Shopaholic & Sister
In Shopaholic & Sister newly-wed Becky returns from a 10-month long honeymoon around the world to discover she has a half sister through her father - but frugal environmentalist Jess is nothing like Becky ever imagined a sister to be. After an awkward visit and confrontation, Becky must patch up her relationship not only with Jess, but also with her husband Luke and her best friend Suze, who seems to have found a new best friend while Becky was away. At the end of the book she learns that she and Luke are expecting their first child.
Shopaholic & Baby
In Shopaholic & Baby Becky is going through the joys of expecting her first child, complete with shopping for baby and a new home. She suspects that her husband is having an affair with her celebrity obstetrician (who is also his former university girlfriend) Venetia Carter, particularly after Venetia herself tells Becky as much.After she persuades Becky that she and Luke are seeing each other and their relationship was like Penelope and Odysseus. Through her professional and personal woes, Becky happily ends the book a new mum to daughter Minnie. Luke and Becky temporarily move in with her parents after losing out on the home they hoped to buy, while Luke works to save his company.
In Mini Shopaholic, Minnie is now 2 years old. There is a major financial crisis, and after Minnie's christening is a bust, Becky decides to throw a surprise party for Luke's birthday. However, many doubt she can keep the party a secret. Meanwhile, Jess and Tom got married in secret in Chile and Janice is trying to get them to have children. Minnie is going off the rails, and their fifth proposed house purchase has fallen through...and, as it turns out, Jane (far from being about to die from empty nest syndrome) is actually anxious for them to leave, so she can have her house back from all of Becky's stuff. Luke and Becky, during this financial crisis, agree that Luke won't buy his new car (as he'd planned to, to celebrate finally celebrating the settlement of the Arcados group) and, seeing his willingness to sacrifice, Becky agrees to wear every single item in her wardrobe three times before shopping again (a process which, even with layering and changing a couple of times a day, will take her to November). Meanwhile, Becky is also trying to persuade Luke to have another baby, but he refuses because of Minnie's increasingly bad behavior. Any old reason is good enough for Becky to want another child; she sees some pom-pom hats and wants them to be known as the children in the pom-pom hats, much as she herself wanted to be known as The Girl in the Denny and George Scarf, or The Girl With the Angel Bag. Becky and her mother Jane--who is finally fed up with dealing with the fallout of one of Becky's crisises after another (but also constantly inviting herself where she's not wanted) have their first serious row, and go for weeks without speaking...even as Jess has to battle Janice about her constant machinations to produce a grandchild, such as giving Tom libido-increasing tea and hiding their condoms. Becky still has issues with Elinor whom wants to see Minnie, but as she recognizes some similarities with Minnie and Elinor (which Luke staunchly denies, furious with Elinor about a slight she made about Annabel after Annabel's death) She eventually reconciles with Elinor after Elinor insists on helping out with the party, which by now is a shambles. Elinor also finally accepts responsibility for her actions in selfishly abandoning Luke, and in a moment of extreme vulnerability, refers to Annabel as "his real mother". Still worried about Minnie's wild behavior, Luke (without consulting Becky) hires Nanny Sue, a nanny with her own TV show, who goes into people's homes and they wind up "sobbing on her shoulder and asking, 'Nanny Sue, how can we be better people?'" But Nanny Sue's assessment comes as a bit of a surprise--as does the real reason he doesn't want a second child. Nanny Sue, after observing Becky's behavior at a mall, is the first person to ask her if she's considered the possibility she might have a shopping addiction...and Minnie's piped up comments of "Pocket money? Shops? Starbucks? Visa?" do nothing to dissuade anyone of that notion. After agreeing to go to "Shopaholics Boot Camp", at last, Becky and Luke can move forward with the idea of expanding their family...if only they can survive the "surprise" party, which over two million people in London have found out about. At the end of the book, Becky has become aware that Luke is doing business for Sage Seymour (a Julia Roberts-type movie star) and that he wants to take the whole family to Hollywood for three months.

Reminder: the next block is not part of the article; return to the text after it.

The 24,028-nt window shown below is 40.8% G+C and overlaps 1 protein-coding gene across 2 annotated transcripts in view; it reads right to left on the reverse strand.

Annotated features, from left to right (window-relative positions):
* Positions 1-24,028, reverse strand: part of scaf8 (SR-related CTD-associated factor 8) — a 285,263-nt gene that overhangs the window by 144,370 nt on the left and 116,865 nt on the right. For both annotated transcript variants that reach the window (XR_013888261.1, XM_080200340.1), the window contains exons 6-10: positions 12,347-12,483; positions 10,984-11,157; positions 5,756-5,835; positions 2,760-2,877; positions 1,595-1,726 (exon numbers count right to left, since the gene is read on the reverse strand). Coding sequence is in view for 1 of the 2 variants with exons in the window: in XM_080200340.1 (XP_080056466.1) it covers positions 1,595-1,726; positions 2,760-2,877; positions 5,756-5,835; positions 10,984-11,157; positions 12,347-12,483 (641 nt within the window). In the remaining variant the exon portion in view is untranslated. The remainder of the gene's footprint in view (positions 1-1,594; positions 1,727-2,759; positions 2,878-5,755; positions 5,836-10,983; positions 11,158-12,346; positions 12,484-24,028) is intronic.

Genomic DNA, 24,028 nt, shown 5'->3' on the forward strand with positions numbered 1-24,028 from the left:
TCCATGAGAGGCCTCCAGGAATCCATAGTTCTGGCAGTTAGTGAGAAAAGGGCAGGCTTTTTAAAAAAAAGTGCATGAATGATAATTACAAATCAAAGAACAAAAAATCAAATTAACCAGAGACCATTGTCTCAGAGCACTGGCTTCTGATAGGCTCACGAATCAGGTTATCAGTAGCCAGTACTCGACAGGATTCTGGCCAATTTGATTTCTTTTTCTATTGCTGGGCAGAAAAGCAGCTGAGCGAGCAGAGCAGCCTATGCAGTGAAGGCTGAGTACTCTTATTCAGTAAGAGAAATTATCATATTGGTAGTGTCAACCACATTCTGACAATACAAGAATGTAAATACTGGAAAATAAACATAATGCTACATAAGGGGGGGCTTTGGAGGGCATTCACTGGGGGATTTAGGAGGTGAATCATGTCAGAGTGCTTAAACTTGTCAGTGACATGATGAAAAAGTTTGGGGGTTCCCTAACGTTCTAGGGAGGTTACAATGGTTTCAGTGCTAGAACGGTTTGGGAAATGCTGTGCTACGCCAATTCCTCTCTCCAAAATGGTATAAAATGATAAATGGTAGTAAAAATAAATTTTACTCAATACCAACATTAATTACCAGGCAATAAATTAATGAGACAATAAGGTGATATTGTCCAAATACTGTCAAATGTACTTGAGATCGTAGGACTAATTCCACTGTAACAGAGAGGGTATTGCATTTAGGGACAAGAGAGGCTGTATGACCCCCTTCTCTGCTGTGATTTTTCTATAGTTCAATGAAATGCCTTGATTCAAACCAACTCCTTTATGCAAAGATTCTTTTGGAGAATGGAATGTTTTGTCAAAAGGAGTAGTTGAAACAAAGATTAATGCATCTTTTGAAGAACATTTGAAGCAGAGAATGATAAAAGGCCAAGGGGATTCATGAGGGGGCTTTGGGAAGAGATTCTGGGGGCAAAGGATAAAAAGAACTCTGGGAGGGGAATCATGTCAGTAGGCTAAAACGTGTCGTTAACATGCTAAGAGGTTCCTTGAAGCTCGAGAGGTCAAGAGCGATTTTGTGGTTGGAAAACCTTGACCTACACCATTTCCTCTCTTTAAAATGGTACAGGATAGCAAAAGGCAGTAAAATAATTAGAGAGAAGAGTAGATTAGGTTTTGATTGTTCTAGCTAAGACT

In this reviewer's opinion, making Becky American was a terrible mistake. So many things about Becky are lovingly and quaintly British; the names of her friends made no sense in America; and casting bony and black-haired Krysten Ritter as the blonde, soft-spoken Suze was a huge mistake as well. Leaving out so many things--such as Becky's idea to start making frames from a kit on TV for extra money (which Suze winds up not only excelling at, but creating her own frames which are immediately snapped up by all posh London department stores and boutiques) show not only Becky's get-rich-quick ideas but her loyalty to her friends. Cutting out Tarquin's Scottish royalty robs him of every bit of his flavor, and he's reduced to a cameo. Lastly, the bit where Becky writes a story for the Daily World about how her parent's next-door-neighbors got conned out of a windfall is what binds she and Luke together in the first place and shows the heart of Becky Bloomwood--and it's nowhere in the film.Plus, in the books, Becky's family lives in Oxshott, which is the most expensive suburb of London, and it's heavily hinted that Becky's extravagances are learned from her mother; in the movie, they're penny-pinchers who buy an RV with their savings.
This is what happens when you take a good British story and try to make it American. Had it been done properly, ALL of the books would have been made into films that were sellouts.